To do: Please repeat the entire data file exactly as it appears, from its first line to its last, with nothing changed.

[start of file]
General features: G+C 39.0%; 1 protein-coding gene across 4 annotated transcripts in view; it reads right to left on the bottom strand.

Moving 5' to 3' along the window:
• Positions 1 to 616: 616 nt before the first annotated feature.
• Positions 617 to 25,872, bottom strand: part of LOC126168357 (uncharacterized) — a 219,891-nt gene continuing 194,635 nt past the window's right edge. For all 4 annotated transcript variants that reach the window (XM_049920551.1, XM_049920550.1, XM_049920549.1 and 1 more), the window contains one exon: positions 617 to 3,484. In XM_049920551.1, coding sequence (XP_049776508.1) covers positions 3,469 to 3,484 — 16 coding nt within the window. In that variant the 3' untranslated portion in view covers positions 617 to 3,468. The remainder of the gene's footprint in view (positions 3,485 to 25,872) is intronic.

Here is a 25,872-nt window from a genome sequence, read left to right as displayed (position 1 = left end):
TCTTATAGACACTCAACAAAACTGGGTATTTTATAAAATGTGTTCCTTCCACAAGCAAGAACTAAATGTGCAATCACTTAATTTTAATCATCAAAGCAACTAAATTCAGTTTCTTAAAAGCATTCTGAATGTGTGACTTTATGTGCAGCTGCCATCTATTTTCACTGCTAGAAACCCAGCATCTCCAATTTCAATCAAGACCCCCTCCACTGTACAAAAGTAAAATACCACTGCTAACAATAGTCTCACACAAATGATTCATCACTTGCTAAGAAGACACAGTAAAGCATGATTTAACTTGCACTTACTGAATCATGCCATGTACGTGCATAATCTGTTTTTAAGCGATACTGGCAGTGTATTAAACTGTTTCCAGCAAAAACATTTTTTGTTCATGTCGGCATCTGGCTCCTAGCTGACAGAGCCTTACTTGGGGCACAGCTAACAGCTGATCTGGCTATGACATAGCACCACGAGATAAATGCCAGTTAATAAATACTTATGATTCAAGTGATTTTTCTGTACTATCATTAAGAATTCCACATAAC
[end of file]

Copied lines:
General features: G+C 39.0%; 1 protein-coding gene across 4 annotated transcripts in view; it reads right to left on the bottom strand.

Moving 5' to 3' along the window:
• Positions 1 to 616: 616 nt before the first annotated feature.
• Positions 617 to 25,872, bottom strand: part of LOC126168357 (uncharacterized) — a 219,891-nt gene continuing 194,635 nt past the window's right edge. For all 4 annotated transcript variants that reach the window (XM_049920551.1, XM_049920550.1, XM_049920549.1 and 1 more), the window contains one exon: positions 617 to 3,484. In XM_049920551.1, coding sequence (XP_049776508.1) covers positions 3,469 to 3,484 — 16 coding nt within the window. In that variant the 3' untranslated portion in view covers positions 617 to 3,468. The remainder of the gene's footprint in view (positions 3,485 to 25,872) is intronic.

Here is a 25,872-nt window from a genome sequence, read left to right as displayed (position 1 = left end):
TCTTATAGACACTCAACAAAACTGGGTATTTTATAAAATGTGTTCCTTCCACAAGCAAGAACTAAATGTGCAATCACTTAATTTTAATCATCAAAGCAACTAAATTCAGTTTCTTAAAAGCATTCTGAATGTGTGACTTTATGTGCAGCTGCCATCTATTTTCACTGCTAGAAACCCAGCATCTCCAATTTCAATCAAGACCCCCTCCACTGTACAAAAGTAAAATACCACTGCTAACAATAGTCTCACACAAATGATTCATCACTTGCTAAGAAGACACAGTAAAGCATGATTTAACTTGCACTTACTGAATCATGCCATGTACGTGCATAATCTGTTTTTAAGCGATACTGGCAGTGTATTAAACTGTTTCCAGCAAAAACATTTTTTGTTCATGTCGGCATCTGGCTCCTAGCTGACAGAGCCTTACTTGGGGCACAGCTAACAGCTGATCTGGCTATGACATAGCACCACGAGATAAATGCCAGTTAATAAATACTTATGATTCAAGTGATTTTTCTGTACTATCATTAAGAATTCCACATAAC